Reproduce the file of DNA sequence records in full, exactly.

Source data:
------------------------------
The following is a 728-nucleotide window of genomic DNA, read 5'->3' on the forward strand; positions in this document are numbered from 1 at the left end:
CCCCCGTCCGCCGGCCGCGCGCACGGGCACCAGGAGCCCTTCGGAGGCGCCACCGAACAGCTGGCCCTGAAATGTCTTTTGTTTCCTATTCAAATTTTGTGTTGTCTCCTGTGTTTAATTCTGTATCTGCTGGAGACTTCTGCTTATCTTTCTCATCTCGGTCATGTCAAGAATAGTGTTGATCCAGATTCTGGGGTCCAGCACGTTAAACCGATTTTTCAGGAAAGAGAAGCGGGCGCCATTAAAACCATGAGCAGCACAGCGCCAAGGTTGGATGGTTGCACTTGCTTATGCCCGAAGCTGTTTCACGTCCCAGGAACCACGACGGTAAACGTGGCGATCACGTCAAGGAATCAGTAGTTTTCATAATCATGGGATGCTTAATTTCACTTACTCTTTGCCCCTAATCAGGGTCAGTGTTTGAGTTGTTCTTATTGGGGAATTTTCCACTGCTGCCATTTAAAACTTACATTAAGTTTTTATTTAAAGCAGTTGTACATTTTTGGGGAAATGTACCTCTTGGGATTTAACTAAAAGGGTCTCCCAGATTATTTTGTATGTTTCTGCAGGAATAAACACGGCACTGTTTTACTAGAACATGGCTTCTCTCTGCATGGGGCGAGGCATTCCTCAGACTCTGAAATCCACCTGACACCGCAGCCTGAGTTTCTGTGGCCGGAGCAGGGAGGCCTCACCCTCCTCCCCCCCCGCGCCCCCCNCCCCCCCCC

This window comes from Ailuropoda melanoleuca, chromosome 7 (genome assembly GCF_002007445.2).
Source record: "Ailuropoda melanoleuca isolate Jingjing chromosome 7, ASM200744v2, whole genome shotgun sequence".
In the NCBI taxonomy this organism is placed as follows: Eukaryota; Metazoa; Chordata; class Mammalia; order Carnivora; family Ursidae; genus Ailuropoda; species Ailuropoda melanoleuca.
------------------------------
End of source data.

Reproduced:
The following is a 728-nucleotide window of genomic DNA, read 5'->3' on the forward strand; positions in this document are numbered from 1 at the left end:
CCCCCGTCCGCCGGCCGCGCGCACGGGCACCAGGAGCCCTTCGGAGGCGCCACCGAACAGCTGGCCCTGAAATGTCTTTTGTTTCCTATTCAAATTTTGTGTTGTCTCCTGTGTTTAATTCTGTATCTGCTGGAGACTTCTGCTTATCTTTCTCATCTCGGTCATGTCAAGAATAGTGTTGATCCAGATTCTGGGGTCCAGCACGTTAAACCGATTTTTCAGGAAAGAGAAGCGGGCGCCATTAAAACCATGAGCAGCACAGCGCCAAGGTTGGATGGTTGCACTTGCTTATGCCCGAAGCTGTTTCACGTCCCAGGAACCACGACGGTAAACGTGGCGATCACGTCAAGGAATCAGTAGTTTTCATAATCATGGGATGCTTAATTTCACTTACTCTTTGCCCCTAATCAGGGTCAGTGTTTGAGTTGTTCTTATTGGGGAATTTTCCACTGCTGCCATTTAAAACTTACATTAAGTTTTTATTTAAAGCAGTTGTACATTTTTGGGGAAATGTACCTCTTGGGATTTAACTAAAAGGGTCTCCCAGATTATTTTGTATGTTTCTGCAGGAATAAACACGGCACTGTTTTACTAGAACATGGCTTCTCTCTGCATGGGGCGAGGCATTCCTCAGACTCTGAAATCCACCTGACACCGCAGCCTGAGTTTCTGTGGCCGGAGCAGGGAGGCCTCACCCTCCTCCCCCCCCGCGCCCCCCNCCCCCCCCC

This window comes from Ailuropoda melanoleuca, chromosome 7 (genome assembly GCF_002007445.2).
Source record: "Ailuropoda melanoleuca isolate Jingjing chromosome 7, ASM200744v2, whole genome shotgun sequence".
In the NCBI taxonomy this organism is placed as follows: Eukaryota; Metazoa; Chordata; class Mammalia; order Carnivora; family Ursidae; genus Ailuropoda; species Ailuropoda melanoleuca.